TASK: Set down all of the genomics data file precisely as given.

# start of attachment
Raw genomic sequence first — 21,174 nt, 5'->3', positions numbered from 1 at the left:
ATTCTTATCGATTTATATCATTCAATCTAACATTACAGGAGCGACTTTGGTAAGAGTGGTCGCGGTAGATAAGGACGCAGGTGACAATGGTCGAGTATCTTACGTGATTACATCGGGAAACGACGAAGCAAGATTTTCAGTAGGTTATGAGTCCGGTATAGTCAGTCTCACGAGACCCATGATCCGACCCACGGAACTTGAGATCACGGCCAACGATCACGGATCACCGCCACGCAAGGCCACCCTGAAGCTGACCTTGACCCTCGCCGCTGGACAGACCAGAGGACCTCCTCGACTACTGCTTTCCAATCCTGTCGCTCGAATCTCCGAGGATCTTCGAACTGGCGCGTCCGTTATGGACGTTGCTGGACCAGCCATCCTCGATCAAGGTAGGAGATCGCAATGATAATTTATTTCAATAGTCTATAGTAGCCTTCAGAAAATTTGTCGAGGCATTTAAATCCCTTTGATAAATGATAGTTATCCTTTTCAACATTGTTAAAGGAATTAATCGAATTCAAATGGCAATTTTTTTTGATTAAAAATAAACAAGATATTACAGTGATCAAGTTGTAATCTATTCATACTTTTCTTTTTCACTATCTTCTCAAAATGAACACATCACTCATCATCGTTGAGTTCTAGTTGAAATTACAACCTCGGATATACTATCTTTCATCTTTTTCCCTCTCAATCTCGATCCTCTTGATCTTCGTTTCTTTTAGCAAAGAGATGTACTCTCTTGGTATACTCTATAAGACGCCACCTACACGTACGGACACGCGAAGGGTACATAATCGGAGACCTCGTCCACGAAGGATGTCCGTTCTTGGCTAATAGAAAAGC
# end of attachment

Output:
Raw genomic sequence first — 21,174 nt, 5'->3', positions numbered from 1 at the left:
ATTCTTATCGATTTATATCATTCAATCTAACATTACAGGAGCGACTTTGGTAAGAGTGGTCGCGGTAGATAAGGACGCAGGTGACAATGGTCGAGTATCTTACGTGATTACATCGGGAAACGACGAAGCAAGATTTTCAGTAGGTTATGAGTCCGGTATAGTCAGTCTCACGAGACCCATGATCCGACCCACGGAACTTGAGATCACGGCCAACGATCACGGATCACCGCCACGCAAGGCCACCCTGAAGCTGACCTTGACCCTCGCCGCTGGACAGACCAGAGGACCTCCTCGACTACTGCTTTCCAATCCTGTCGCTCGAATCTCCGAGGATCTTCGAACTGGCGCGTCCGTTATGGACGTTGCTGGACCAGCCATCCTCGATCAAGGTAGGAGATCGCAATGATAATTTATTTCAATAGTCTATAGTAGCCTTCAGAAAATTTGTCGAGGCATTTAAATCCCTTTGATAAATGATAGTTATCCTTTTCAACATTGTTAAAGGAATTAATCGAATTCAAATGGCAATTTTTTTTGATTAAAAATAAACAAGATATTACAGTGATCAAGTTGTAATCTATTCATACTTTTCTTTTTCACTATCTTCTCAAAATGAACACATCACTCATCATCGTTGAGTTCTAGTTGAAATTACAACCTCGGATATACTATCTTTCATCTTTTTCCCTCTCAATCTCGATCCTCTTGATCTTCGTTTCTTTTAGCAAAGAGATGTACTCTCTTGGTATACTCTATAAGACGCCACCTACACGTACGGACACGCGAAGGGTACATAATCGGAGACCTCGTCCACGAAGGATGTCCGTTCTTGGCTAATAGAAAAGC